Mental health education hub launched for youth impacted by operational stress injuries in the family

OTTAWA, ON, June 13, 2023 /CNW/ – For youth who have loved ones who serve or have served in the military and Royal Canadian Mounted Police (RCMP), posttraumatic stress injury (PTSI) or operational stress injury (OSI) is often a reality they have to deal with due to the nature of their Family members’ work. However, the impact on young family members is often overlooked when looking at the experiences of PTSI among veterans.

To fill the gap around educational resources on PTSI for young people in the military and Veteran Families, the Atlas Institute for Veterans and Families has launched a new website, MindKit. cacreated for and by youth who have loved ones who have served in either the Canadian Armed Forces (CAF) or the RCMP. is filled with youth-friendly tools, strategies and downloadable resources as well as real-life stories from children of Veterans. The website features a webcomic, videos, audio clips, interactive tools and hands-on coping strategies to support youth whose lives have been impacted by their Family member’s mental health injury. All resources were co-created with a youth advisory group and subject matter experts.

Laryssa Lambrock, National Strategic Advisor for Veteran Families at the Atlas Institute, said offers youth a central hub to learn about mental health and what it’s like to live with PTSI in the Family. “Not only is it about recognizing and validating experiences through shared understanding, but the information on this site will also provide youth with different ways to handle challenges.”

Lambrock added that it is important to understand that the mental health of youth can be impacted by their loved ones’ mental health. “In homes where there is an OSI or PTSI, we know that children might take on caregiving roles for their parents or additional household responsibilities such as caring for younger siblings. These added responsibilities can have a cumulative impact on a young person’s well-being. “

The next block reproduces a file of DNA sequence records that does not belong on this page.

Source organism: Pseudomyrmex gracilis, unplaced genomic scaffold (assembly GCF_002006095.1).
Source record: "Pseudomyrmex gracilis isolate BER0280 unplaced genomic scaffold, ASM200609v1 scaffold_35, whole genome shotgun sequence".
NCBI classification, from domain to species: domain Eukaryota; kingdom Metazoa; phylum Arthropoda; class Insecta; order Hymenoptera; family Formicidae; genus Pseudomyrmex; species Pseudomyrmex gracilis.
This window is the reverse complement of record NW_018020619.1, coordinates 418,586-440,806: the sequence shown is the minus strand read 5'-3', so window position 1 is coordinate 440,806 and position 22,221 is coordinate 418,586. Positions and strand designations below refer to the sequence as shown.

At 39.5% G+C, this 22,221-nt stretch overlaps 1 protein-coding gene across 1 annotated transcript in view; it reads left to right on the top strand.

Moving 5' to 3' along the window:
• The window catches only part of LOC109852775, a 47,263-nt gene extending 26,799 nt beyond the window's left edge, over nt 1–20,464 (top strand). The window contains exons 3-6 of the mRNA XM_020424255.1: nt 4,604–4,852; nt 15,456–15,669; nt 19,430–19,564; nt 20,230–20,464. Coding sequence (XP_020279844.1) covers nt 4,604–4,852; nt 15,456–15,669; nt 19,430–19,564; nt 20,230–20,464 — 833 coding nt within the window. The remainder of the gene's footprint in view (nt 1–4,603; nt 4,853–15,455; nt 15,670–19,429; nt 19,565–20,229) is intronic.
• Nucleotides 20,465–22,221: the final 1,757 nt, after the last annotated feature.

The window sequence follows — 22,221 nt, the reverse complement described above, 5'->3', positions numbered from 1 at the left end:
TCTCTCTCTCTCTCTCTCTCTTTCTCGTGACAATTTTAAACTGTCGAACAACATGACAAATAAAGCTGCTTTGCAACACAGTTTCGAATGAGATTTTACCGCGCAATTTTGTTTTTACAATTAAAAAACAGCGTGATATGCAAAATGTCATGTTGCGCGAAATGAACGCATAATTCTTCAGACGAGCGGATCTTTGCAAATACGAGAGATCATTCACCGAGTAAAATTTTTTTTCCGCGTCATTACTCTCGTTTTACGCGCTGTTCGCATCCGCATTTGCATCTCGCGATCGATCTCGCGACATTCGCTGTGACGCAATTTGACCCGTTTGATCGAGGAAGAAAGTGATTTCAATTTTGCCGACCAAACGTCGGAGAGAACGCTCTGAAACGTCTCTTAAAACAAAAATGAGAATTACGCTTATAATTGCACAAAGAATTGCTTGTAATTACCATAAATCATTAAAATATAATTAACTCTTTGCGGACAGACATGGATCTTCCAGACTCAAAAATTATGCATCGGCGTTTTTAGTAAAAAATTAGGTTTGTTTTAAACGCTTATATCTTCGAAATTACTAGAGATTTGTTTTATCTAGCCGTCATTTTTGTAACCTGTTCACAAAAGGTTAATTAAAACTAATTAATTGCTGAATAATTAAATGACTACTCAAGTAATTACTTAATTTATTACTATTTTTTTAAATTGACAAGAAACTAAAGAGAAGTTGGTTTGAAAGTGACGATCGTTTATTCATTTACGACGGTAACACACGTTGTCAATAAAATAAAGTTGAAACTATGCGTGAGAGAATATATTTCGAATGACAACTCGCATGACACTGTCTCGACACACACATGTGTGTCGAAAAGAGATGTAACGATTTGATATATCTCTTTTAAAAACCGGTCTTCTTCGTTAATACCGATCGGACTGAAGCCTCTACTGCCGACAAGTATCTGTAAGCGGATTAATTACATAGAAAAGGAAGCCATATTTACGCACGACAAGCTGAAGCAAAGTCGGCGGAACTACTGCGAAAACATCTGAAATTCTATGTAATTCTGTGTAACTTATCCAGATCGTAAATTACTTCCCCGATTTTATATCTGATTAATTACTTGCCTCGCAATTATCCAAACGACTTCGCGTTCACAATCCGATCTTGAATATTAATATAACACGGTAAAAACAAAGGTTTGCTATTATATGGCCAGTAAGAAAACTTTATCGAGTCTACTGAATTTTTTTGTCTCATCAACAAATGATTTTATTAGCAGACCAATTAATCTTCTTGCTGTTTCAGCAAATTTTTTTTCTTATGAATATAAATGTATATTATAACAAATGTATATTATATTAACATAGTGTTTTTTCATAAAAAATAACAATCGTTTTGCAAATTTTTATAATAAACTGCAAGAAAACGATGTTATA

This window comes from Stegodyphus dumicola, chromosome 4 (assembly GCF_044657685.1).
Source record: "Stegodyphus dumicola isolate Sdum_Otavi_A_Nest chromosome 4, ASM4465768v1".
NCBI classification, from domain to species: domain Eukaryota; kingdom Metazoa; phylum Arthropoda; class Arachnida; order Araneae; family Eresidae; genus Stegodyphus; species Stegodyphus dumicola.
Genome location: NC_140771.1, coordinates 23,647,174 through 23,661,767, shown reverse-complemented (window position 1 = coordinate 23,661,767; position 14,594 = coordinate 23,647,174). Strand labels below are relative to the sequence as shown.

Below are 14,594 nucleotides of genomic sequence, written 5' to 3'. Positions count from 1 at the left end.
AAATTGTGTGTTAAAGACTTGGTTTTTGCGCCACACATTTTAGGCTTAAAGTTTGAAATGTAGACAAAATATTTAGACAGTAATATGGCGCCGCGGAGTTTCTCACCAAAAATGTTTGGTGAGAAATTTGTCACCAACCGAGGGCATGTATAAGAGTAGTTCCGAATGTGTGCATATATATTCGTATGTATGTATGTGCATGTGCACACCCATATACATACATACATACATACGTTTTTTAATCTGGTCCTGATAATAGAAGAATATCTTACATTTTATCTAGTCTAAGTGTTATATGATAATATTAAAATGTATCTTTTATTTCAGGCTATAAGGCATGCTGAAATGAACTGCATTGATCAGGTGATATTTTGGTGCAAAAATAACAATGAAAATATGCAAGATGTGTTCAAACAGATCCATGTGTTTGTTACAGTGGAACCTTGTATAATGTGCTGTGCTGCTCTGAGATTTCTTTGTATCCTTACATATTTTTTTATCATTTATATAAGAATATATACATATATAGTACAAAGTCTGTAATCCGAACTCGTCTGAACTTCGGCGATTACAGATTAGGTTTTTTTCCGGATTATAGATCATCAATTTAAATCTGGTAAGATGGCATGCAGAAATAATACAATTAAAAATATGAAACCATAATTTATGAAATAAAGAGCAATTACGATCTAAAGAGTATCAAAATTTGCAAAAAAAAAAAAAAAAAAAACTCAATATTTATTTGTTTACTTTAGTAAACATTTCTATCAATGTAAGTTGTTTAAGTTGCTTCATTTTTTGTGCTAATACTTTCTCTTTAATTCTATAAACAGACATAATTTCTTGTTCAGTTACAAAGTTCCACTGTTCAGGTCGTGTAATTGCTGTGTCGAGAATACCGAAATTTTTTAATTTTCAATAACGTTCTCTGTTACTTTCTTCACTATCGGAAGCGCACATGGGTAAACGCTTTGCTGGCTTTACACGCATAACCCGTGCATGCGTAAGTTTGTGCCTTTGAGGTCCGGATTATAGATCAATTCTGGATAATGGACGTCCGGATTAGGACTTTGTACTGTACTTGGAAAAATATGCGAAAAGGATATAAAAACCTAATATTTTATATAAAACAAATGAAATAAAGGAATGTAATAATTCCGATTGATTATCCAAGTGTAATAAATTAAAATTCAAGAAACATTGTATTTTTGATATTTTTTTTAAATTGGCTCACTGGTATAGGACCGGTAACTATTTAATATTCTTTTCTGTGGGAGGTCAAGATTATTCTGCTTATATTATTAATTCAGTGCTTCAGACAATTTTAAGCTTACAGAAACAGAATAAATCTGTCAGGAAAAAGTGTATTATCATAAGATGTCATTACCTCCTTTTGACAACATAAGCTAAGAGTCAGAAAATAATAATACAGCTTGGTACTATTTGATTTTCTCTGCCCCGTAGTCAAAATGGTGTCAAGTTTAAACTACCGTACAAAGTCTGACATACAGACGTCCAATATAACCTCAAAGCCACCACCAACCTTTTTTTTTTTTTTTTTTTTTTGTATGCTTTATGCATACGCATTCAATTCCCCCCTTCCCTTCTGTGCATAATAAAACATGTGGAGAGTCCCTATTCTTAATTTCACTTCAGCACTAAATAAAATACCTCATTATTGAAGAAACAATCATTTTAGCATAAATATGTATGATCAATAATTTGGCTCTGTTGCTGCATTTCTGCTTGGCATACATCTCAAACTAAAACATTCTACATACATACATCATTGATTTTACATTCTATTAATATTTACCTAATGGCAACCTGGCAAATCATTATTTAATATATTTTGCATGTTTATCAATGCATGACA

Speaking to the impact on youth specifically, Fardous Hosseiny, President and CEO of the Atlas Institute, explained that early intervention and targeted resources can change the trajectory of a youth’s experience. “Research shows that children of parents living with mental health challenges are at risk for a number of emotional, behavioral and social problems and this could affect all areas of their lives. These impacts may manifest in various ways, including being confused, frightened or even angry with their parents or the situation. The children might blame themselves of feeling ashamed of their Family situation.” Hosseiny added that being part of a community that understands their experience will go a long way towards reducing isolation and helping them realize they are not alone. In addition, it is important to reassure young people that supports are available and that their loved one’s injury is not their fault.

To explore the new website and resources, visit


The Atlas Institute for Veterans and Families works with Veterans, Families, service providers and researchers to bridge the divide between research and practice so Veterans and their Families can get the best possible mental health care and supports. The Atlas Institute was originally established as the Center of Excellence on PTSD and Related Mental Health Conditions, through the Minister of Veterans Affairs November 2015 mandate letter, with funding and budget announced in the March 2017 federal budget.


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SOURCE Atlas Institute for Veterans and Families



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